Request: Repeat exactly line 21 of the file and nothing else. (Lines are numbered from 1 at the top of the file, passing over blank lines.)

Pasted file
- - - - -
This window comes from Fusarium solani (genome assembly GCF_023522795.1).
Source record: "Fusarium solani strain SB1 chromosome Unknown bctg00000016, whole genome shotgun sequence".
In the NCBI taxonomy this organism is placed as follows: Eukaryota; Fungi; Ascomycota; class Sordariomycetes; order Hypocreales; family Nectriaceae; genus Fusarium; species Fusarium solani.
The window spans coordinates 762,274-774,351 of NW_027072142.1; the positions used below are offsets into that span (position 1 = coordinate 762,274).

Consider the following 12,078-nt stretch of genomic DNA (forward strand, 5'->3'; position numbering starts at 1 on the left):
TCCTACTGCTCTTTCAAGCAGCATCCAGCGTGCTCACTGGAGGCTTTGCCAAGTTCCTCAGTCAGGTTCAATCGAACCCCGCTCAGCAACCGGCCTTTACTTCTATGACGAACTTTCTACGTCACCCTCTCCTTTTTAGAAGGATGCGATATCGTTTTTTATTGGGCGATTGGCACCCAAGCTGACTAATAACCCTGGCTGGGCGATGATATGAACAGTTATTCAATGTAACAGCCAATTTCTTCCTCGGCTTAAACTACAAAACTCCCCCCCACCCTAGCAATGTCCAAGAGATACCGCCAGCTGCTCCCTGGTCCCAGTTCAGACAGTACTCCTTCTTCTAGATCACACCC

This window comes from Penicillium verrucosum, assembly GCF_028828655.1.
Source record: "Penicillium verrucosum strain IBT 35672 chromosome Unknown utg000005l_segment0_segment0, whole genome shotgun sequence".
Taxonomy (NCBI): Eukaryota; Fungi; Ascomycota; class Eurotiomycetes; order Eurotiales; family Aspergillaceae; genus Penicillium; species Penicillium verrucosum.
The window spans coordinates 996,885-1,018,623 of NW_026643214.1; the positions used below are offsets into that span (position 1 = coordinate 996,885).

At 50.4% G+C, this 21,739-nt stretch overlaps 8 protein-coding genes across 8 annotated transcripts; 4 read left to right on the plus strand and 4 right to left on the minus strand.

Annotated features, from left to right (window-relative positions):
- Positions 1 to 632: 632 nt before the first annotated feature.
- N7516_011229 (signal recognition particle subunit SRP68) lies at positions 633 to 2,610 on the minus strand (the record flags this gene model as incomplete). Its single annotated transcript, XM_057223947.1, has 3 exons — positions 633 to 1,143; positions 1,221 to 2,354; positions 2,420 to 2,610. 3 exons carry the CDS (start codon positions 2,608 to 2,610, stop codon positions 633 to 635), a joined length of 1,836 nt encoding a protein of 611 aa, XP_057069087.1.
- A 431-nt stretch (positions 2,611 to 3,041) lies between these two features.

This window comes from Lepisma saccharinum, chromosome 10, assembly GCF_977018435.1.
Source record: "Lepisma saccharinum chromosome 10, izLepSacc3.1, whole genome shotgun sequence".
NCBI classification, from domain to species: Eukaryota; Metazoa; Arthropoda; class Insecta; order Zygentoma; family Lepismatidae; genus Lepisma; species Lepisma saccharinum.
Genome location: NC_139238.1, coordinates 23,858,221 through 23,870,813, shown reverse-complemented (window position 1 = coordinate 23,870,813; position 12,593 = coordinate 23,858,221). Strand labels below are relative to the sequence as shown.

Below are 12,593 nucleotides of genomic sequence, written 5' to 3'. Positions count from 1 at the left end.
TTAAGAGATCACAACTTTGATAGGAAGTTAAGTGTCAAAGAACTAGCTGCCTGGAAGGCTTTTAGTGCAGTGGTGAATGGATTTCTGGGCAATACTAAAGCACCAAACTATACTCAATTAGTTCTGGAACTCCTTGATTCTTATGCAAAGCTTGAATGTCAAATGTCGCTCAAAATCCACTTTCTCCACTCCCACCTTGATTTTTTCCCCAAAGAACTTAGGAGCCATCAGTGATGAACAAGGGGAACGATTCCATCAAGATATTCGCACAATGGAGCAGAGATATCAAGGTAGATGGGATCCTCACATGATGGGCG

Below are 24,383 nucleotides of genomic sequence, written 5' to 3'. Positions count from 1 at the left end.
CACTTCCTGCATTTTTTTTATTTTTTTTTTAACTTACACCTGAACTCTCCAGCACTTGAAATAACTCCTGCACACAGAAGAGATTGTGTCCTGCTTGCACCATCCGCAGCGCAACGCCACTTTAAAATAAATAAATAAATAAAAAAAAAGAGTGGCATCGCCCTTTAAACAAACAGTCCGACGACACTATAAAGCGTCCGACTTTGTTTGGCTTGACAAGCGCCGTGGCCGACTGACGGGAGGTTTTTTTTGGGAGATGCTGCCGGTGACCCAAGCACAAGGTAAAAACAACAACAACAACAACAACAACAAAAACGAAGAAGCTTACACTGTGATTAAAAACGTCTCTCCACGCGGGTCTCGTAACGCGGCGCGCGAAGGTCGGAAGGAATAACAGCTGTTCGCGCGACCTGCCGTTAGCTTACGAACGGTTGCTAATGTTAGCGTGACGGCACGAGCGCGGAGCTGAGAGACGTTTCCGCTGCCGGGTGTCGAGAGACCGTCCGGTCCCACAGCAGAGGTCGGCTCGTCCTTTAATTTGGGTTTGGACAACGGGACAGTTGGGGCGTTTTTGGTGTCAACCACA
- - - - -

TTAAGAGATCACAACTTTGATAGGAAGTTAAGTGTCAAAGAACTAGCTGCCTGGAAGGCTTTTAGTGCAGTGGTGAATGGATTTCTGGGCAATACTAAAGCACCAAACTATACTCAATTAGTTCTGGAACTCCTTGATTCTTATGCAAAGCTTGAATGTCAAATGTCGCTCAAAATCCACTTTCTCCACTCCCACCTTGATTTTTTCCCCAAAGAACTTAGGAGCCATCAGTGATGAACAAGGGGAACGATTCCATCAAGATATTCGCACAATGGAGCAGAGATATCAAGGTAGATGGGATCCTCACATGATGGGCG